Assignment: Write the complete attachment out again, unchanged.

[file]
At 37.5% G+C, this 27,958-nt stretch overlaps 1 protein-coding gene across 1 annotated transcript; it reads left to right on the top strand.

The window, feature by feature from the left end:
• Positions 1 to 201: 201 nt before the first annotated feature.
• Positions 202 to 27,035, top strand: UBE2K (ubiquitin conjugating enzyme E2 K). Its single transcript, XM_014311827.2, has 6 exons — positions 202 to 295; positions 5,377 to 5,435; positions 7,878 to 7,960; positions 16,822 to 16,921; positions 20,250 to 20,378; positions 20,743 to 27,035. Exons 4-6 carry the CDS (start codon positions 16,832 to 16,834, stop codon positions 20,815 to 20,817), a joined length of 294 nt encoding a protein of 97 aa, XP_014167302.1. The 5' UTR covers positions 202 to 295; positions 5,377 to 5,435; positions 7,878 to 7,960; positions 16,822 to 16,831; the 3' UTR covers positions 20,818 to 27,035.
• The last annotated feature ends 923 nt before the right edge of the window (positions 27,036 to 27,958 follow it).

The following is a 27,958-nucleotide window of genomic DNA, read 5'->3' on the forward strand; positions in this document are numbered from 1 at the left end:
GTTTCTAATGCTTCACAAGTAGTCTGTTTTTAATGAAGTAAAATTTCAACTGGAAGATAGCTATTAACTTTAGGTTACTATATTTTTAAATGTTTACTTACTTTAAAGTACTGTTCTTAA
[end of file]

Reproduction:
At 37.5% G+C, this 27,958-nt stretch overlaps 1 protein-coding gene across 1 annotated transcript; it reads left to right on the top strand.

The window, feature by feature from the left end:
• Positions 1 to 201: 201 nt before the first annotated feature.
• Positions 202 to 27,035, top strand: UBE2K (ubiquitin conjugating enzyme E2 K). Its single transcript, XM_014311827.2, has 6 exons — positions 202 to 295; positions 5,377 to 5,435; positions 7,878 to 7,960; positions 16,822 to 16,921; positions 20,250 to 20,378; positions 20,743 to 27,035. Exons 4-6 carry the CDS (start codon positions 16,832 to 16,834, stop codon positions 20,815 to 20,817), a joined length of 294 nt encoding a protein of 97 aa, XP_014167302.1. The 5' UTR covers positions 202 to 295; positions 5,377 to 5,435; positions 7,878 to 7,960; positions 16,822 to 16,831; the 3' UTR covers positions 20,818 to 27,035.
• The last annotated feature ends 923 nt before the right edge of the window (positions 27,036 to 27,958 follow it).

The following is a 27,958-nucleotide window of genomic DNA, read 5'->3' on the forward strand; positions in this document are numbered from 1 at the left end:
GTTTCTAATGCTTCACAAGTAGTCTGTTTTTAATGAAGTAAAATTTCAACTGGAAGATAGCTATTAACTTTAGGTTACTATATTTTTAAATGTTTACTTACTTTAAAGTACTGTTCTTAA